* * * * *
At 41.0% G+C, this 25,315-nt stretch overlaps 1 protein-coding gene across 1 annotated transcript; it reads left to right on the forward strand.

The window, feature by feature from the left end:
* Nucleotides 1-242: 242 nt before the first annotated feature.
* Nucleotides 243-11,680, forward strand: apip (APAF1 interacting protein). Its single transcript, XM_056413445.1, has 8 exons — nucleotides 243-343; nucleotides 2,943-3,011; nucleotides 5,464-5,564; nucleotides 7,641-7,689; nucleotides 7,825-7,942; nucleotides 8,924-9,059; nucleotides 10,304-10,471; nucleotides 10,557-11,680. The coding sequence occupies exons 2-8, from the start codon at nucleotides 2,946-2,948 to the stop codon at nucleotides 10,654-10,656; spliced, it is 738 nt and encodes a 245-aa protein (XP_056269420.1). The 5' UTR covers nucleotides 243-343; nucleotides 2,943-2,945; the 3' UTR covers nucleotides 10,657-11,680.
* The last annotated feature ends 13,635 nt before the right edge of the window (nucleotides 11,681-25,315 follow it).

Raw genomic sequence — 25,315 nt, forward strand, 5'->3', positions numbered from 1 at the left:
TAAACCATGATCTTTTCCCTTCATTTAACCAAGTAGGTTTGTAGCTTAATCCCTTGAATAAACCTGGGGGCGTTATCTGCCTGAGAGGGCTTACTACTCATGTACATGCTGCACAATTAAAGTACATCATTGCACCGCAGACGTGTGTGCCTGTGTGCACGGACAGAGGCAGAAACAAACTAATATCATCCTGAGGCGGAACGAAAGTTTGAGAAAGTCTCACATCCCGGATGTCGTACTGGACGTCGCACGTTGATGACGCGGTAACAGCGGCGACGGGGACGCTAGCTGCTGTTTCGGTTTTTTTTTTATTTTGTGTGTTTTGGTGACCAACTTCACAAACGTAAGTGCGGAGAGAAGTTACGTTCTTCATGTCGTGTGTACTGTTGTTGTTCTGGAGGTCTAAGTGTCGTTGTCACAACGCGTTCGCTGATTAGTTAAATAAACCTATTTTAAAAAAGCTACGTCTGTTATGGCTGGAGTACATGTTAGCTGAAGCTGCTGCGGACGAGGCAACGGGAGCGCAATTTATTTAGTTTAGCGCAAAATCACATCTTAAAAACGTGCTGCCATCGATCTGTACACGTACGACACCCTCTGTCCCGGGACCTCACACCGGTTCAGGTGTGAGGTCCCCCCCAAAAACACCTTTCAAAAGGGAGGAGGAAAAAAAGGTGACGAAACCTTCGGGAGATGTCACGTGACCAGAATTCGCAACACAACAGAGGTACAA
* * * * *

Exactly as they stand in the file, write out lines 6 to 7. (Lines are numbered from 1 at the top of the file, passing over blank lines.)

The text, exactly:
Raw genomic sequence — 25,315 nt, forward strand, 5'->3', positions numbered from 1 at the left:
TAAACCATGATCTTTTCCCTTCATTTAACCAAGTAGGTTTGTAGCTTAATCCCTTGAATAAACCTGGGGGCGTTATCTGCCTGAGAGGGCTTACTACTCATGTACATGCTGCACAATTAAAGTACATCATTGCACCGCAGACGTGTGTGCCTGTGTGCACGGACAGAGGCAGAAACAAACTAATATCATCCTGAGGCGGAACGAAAGTTTGAGAAAGTCTCACATCCCGGATGTCGTACTGGACGTCGCACGTTGATGACGCGGTAACAGCGGCGACGGGGACGCTAGCTGCTGTTTCGGTTTTTTTTTTATTTTGTGTGTTTTGGTGACCAACTTCACAAACGTAAGTGCGGAGAGAAGTTACGTTCTTCATGTCGTGTGTACTGTTGTTGTTCTGGAGGTCTAAGTGTCGTTGTCACAACGCGTTCGCTGATTAGTTAAATAAACCTATTTTAAAAAAGCTACGTCTGTTATGGCTGGAGTACATGTTAGCTGAAGCTGCTGCGGACGAGGCAACGGGAGCGCAATTTATTTAGTTTAGCGCAAAATCACATCTTAAAAACGTGCTGCCATCGATCTGTACACGTACGACACCCTCTGTCCCGGGACCTCACACCGGTTCAGGTGTGAGGTCCCCCCCAAAAACACCTTTCAAAAGGGAGGAGGAAAAAAAGGTGACGAAACCTTCGGGAGATGTCACGTGACCAGAATTCGCAACACAACAGAGGTACAA